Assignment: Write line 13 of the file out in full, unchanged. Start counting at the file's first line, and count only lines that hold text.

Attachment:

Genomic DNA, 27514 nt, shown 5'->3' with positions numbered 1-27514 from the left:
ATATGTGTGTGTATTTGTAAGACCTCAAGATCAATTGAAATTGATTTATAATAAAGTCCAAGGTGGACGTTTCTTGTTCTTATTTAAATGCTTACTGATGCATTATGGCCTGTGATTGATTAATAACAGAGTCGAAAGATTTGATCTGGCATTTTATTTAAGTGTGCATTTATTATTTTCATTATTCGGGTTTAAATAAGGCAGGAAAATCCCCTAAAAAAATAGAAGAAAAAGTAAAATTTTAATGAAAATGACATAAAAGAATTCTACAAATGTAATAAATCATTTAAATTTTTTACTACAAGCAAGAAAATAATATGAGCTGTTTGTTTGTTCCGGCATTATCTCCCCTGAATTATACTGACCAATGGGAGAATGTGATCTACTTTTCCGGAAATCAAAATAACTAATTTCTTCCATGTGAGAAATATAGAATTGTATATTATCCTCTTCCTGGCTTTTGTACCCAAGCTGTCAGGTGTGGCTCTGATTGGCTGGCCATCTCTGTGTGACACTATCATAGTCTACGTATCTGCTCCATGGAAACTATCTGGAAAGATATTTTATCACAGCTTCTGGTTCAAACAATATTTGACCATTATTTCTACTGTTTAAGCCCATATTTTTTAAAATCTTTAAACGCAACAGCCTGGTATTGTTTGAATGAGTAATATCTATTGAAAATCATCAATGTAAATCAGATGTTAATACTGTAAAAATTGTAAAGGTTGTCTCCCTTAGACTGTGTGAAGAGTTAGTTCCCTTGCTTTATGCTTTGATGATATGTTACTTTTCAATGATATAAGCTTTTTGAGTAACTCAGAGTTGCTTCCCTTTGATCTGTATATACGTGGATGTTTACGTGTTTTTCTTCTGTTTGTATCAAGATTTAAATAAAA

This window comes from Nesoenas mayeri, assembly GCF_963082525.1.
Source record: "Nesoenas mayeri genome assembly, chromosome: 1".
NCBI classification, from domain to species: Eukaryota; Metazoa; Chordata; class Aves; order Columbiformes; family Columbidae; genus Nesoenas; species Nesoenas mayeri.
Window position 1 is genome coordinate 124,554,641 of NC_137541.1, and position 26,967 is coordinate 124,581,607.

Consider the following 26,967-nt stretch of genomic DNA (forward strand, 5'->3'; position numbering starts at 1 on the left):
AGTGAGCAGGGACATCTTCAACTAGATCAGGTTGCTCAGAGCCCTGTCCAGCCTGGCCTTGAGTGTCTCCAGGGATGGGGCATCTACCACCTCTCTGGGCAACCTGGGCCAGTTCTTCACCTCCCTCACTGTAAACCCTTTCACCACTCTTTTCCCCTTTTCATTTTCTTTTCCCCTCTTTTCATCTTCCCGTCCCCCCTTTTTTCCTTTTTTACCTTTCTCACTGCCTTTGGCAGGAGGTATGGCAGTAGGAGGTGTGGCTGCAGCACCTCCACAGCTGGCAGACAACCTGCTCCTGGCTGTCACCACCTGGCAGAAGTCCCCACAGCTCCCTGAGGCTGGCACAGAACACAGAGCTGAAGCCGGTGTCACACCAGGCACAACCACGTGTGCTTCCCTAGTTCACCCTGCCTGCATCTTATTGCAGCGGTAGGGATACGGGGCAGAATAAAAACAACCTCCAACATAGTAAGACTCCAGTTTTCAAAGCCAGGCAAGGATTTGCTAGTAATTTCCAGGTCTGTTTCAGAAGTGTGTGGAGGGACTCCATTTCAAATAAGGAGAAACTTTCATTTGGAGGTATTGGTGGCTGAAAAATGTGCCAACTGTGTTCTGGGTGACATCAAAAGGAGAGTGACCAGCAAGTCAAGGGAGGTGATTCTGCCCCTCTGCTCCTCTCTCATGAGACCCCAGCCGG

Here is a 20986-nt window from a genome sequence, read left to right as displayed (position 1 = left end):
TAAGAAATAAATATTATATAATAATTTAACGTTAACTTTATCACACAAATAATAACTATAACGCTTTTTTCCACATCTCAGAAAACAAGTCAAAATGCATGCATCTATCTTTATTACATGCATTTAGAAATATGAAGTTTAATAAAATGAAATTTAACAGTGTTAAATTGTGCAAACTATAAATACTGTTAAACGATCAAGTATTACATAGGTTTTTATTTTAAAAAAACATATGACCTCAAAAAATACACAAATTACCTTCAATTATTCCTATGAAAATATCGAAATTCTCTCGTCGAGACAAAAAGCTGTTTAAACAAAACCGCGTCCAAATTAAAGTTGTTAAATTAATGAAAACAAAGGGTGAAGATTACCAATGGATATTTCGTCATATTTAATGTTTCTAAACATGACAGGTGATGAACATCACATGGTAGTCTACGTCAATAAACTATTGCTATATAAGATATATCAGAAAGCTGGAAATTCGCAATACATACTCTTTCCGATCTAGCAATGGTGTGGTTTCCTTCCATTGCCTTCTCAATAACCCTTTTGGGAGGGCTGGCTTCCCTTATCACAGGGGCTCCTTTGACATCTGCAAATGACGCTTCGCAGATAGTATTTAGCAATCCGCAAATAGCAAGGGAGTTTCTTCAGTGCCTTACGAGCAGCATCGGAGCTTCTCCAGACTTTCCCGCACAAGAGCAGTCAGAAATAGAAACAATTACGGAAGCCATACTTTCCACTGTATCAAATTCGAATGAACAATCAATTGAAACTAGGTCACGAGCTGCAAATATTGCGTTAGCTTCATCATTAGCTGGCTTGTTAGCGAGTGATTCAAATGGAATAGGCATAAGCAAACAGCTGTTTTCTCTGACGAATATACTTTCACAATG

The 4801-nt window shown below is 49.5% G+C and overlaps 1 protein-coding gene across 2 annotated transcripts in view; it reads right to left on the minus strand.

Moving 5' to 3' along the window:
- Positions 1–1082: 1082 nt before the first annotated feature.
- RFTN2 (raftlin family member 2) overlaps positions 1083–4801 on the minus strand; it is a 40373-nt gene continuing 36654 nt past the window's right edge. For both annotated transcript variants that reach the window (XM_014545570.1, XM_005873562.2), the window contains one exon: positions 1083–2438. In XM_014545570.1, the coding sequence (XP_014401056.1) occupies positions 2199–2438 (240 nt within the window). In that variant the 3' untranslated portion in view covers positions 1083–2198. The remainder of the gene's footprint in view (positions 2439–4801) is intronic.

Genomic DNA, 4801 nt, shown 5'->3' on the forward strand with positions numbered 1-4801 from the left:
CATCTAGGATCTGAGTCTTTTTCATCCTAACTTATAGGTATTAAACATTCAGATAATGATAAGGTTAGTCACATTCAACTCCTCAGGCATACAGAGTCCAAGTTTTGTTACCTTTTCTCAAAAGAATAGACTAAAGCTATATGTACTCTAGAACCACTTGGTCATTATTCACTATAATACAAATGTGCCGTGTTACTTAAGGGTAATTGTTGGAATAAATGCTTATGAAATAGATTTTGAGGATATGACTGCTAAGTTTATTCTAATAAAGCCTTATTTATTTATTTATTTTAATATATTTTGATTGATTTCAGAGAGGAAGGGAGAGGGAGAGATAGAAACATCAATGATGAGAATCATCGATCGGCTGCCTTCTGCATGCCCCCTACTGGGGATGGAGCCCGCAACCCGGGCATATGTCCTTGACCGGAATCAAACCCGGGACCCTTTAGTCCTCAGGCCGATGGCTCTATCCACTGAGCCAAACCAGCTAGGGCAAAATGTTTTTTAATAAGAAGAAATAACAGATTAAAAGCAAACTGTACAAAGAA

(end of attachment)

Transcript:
- Positions 1–1082: 1082 nt before the first annotated feature.